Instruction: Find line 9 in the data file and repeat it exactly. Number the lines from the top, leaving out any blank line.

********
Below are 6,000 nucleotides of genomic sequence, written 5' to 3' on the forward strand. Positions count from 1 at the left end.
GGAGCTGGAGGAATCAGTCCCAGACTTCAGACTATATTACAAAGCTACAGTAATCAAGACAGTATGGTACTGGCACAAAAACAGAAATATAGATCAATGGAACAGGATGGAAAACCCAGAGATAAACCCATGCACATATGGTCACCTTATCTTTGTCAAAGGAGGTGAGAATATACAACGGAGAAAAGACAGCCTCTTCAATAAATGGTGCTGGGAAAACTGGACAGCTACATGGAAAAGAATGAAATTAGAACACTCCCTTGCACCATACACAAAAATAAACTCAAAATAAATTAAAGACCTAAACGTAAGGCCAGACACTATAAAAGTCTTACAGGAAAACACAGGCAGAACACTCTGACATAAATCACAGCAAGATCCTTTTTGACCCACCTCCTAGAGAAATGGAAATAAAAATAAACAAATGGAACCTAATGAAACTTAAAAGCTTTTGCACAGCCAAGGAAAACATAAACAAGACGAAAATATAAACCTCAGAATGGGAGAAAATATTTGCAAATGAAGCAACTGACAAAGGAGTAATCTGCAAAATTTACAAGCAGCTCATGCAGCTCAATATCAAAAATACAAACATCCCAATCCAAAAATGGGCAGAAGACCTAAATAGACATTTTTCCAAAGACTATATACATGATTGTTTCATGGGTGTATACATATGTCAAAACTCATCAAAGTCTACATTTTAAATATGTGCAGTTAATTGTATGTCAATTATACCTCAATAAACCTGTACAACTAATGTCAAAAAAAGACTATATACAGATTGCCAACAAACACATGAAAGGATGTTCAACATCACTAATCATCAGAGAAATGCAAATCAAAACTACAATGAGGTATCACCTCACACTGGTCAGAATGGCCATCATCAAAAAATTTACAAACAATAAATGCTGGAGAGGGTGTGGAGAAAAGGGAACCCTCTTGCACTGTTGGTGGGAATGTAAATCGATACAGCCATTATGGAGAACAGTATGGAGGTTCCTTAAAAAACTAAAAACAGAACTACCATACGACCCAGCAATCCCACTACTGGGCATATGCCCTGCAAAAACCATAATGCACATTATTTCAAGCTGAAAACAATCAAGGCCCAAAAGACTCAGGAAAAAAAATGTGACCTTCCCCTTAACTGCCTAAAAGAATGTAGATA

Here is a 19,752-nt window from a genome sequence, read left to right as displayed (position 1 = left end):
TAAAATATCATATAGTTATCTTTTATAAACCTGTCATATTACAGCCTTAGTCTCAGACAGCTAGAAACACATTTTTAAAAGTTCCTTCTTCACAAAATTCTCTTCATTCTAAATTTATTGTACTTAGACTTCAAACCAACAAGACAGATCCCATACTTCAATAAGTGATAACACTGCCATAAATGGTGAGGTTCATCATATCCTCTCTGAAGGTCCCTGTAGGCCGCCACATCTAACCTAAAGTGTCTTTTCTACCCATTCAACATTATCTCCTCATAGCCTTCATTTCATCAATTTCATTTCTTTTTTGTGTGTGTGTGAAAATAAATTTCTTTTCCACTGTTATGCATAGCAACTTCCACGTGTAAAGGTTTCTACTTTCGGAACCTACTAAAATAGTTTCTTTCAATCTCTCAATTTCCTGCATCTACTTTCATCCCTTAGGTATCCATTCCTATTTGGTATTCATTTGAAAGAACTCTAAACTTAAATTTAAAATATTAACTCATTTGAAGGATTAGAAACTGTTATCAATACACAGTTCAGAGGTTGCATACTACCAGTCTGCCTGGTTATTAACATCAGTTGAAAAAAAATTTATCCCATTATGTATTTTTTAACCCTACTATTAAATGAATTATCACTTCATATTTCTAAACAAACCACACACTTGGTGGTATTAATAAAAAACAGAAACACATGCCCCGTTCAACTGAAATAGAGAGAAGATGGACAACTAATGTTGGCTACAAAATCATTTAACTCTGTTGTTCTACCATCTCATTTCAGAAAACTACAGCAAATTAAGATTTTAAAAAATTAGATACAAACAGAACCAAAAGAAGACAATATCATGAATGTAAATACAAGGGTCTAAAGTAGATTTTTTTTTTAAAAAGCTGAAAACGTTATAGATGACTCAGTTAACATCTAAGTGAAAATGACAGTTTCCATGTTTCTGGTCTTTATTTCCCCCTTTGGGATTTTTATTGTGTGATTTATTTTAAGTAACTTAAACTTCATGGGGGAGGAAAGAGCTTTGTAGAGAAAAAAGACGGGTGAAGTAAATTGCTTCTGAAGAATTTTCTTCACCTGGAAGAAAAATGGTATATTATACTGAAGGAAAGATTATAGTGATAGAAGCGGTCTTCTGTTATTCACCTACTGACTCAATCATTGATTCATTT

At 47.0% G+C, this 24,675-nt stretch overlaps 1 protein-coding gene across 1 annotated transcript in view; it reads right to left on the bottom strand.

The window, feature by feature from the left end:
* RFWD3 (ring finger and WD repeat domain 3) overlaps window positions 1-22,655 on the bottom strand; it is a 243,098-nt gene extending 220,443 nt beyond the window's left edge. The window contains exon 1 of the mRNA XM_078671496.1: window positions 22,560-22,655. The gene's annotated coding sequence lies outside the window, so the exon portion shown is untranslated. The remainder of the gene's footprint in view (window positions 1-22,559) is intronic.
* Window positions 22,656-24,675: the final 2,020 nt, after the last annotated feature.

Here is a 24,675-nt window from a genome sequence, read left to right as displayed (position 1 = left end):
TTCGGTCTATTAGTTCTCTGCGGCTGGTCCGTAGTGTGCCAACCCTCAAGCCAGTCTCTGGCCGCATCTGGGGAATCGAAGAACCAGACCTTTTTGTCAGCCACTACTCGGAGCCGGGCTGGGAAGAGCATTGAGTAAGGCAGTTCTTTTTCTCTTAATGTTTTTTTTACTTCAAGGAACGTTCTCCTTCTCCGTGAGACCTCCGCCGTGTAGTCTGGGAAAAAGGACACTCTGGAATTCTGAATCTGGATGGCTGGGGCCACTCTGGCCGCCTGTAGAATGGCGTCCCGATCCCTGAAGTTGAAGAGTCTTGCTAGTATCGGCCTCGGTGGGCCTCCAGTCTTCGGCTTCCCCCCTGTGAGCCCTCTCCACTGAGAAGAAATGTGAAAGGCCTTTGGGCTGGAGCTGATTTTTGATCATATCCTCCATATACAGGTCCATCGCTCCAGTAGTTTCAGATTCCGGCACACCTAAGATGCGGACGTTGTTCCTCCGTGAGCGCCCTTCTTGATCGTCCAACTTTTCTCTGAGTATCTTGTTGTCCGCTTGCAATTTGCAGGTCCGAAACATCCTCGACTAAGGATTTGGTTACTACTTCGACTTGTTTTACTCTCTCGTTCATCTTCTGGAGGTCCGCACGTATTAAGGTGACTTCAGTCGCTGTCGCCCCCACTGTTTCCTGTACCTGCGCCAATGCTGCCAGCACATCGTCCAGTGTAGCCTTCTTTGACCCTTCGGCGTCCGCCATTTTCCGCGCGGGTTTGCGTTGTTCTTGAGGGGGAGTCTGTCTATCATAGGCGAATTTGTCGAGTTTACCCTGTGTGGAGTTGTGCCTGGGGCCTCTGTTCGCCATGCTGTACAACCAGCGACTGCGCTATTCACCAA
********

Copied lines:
Here is a 24,675-nt window from a genome sequence, read left to right as displayed (position 1 = left end):